Not only is Peter Biskind's Easy Riders, Raging Bulls
the best book in recent memory on turn-of-the-70s film, it is beyond question the best book there'll ever be on the subject. Why? Because once the big names who spilled the beans to Biskind find out that other people spilled an equally piquant quantity of beans, nobody will dare speak to another writer with such candor, humour and venom again.
Biskind did 100s of interviews with people who make the President look accessible: Scorsese, Spielberg, Lucas, Coppola, Geffen, Beatty, Kael, Towne, Altman. He also spoke with countless spurned spouses and burned partners, alleged victims of assault by knife, pistol and bodily fluids. Rather more responsible than some of his sources, Biskind always carefully notes the denials as well as the astounding stories he has compiled. He tells you about Scorsese running naked down Mulholland Drive after his girlfriend, crying, "Don't leave me!"; grave robbing on the set of Apocalypse Now; Faye Dunaway apparently flinging urine in Roman Polanski's face while filming Chinatown; Michael O'Donoghue's LSD-fueled swan dive onto a patio; Coppola's mad plan for a 10-hour film of Goethe's Elective Affinities in 3-D; the ocean suicide attempt Hal "Captain Wacky" Ashby gave up when he couldn't find a swimsuit that pleased him; countless dalliances with porn stars; Russian roulette games and psychotherapy sessions in hot tubs. But he also soberly gives both sides ample chance to testify.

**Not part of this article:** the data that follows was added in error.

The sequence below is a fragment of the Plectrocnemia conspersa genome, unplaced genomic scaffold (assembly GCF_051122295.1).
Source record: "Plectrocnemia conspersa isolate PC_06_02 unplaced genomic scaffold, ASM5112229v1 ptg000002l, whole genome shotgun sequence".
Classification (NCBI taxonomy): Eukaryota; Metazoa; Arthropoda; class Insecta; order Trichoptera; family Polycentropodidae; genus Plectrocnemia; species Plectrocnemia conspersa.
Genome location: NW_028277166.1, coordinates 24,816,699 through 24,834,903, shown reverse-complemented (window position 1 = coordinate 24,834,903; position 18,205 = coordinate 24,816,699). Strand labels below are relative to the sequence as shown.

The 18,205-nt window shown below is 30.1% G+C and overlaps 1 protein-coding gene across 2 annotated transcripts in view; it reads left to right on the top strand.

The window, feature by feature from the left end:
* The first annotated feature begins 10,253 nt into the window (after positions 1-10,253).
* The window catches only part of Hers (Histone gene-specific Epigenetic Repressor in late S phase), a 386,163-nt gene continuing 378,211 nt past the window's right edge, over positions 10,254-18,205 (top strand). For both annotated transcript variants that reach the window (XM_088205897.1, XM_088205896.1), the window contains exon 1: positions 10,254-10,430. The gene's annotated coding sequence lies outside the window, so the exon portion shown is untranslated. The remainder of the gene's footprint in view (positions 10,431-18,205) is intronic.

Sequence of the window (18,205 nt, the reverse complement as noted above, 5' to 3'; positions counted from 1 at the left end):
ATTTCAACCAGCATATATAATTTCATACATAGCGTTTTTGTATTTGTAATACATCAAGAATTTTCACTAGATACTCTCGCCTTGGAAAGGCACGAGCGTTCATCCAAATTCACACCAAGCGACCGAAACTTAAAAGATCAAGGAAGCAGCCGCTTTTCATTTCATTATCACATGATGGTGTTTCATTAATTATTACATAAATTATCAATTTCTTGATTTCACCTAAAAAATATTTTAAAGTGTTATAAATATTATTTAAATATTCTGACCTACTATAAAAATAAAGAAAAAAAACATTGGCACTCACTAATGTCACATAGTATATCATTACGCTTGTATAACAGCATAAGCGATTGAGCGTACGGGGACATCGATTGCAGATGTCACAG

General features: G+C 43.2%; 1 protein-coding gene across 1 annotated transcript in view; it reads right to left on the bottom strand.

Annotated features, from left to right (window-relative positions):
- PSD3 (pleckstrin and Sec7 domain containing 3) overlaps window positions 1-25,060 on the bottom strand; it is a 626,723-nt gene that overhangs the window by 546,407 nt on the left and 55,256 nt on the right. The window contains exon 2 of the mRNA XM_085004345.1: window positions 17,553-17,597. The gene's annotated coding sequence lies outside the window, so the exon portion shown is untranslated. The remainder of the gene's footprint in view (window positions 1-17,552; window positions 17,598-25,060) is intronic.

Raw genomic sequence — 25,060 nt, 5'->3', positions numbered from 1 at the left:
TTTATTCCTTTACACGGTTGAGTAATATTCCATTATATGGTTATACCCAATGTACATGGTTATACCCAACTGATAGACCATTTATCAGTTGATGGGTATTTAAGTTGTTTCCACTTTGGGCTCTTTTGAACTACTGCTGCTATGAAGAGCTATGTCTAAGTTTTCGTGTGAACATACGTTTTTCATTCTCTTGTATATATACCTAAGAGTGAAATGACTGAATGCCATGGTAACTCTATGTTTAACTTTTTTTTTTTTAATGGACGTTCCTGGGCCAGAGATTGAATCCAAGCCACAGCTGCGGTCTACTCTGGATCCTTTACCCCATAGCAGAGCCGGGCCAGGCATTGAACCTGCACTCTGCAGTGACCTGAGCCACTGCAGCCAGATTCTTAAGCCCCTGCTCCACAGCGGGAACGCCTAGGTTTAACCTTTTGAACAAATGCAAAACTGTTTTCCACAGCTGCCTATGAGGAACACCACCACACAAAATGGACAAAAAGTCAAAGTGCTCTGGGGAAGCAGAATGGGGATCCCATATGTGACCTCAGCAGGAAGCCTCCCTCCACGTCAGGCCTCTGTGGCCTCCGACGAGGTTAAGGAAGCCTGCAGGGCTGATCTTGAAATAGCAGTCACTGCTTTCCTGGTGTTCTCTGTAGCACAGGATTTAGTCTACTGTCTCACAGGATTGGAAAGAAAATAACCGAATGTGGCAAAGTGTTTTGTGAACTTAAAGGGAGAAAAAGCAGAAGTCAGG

Easy Riders, Raging Bulls is also more than a fistful of dazzling anecdotes. Methodically, as thrillingly as a movie attorney, Biskind builds the case that Hollywood was revived by wild ones who then betrayed their own dreams, slit their own throats and destroyed an art form by producing that mindless, inhuman modern behemoth, the blockbuster.
When Spielberg was making the first true blockbuster, Jaws, he sneaked Lucas in one day when nobody was around, got him to put his head in the shark's mechanical mouth and closed the shark's mouth on him. The gizmo broke and got stuck but the two young men somehow extricated Lucas's head and hightailed it like Tom and Huck. As Peter Biskind's scathing, funny, wise book demonstrates, they only thought they had escaped. --Tim Appelo, Amazon.com
'If there is a better book about the inside of the film industry I'd like to see it' Sunday Times 'Biskind has delivered what will become the seminal account of one of the strangest, most exciting decades in American cinema history' Empire 'Thrilling history of the New Hollywood of the 1970s a must-read insider account of the film business' Independent 'Without question, the non-fiction book of the year that just happens to be brimming with snippets of very juicy gossip' The Times
--This text refers to an out of print or unavailable edition of this title.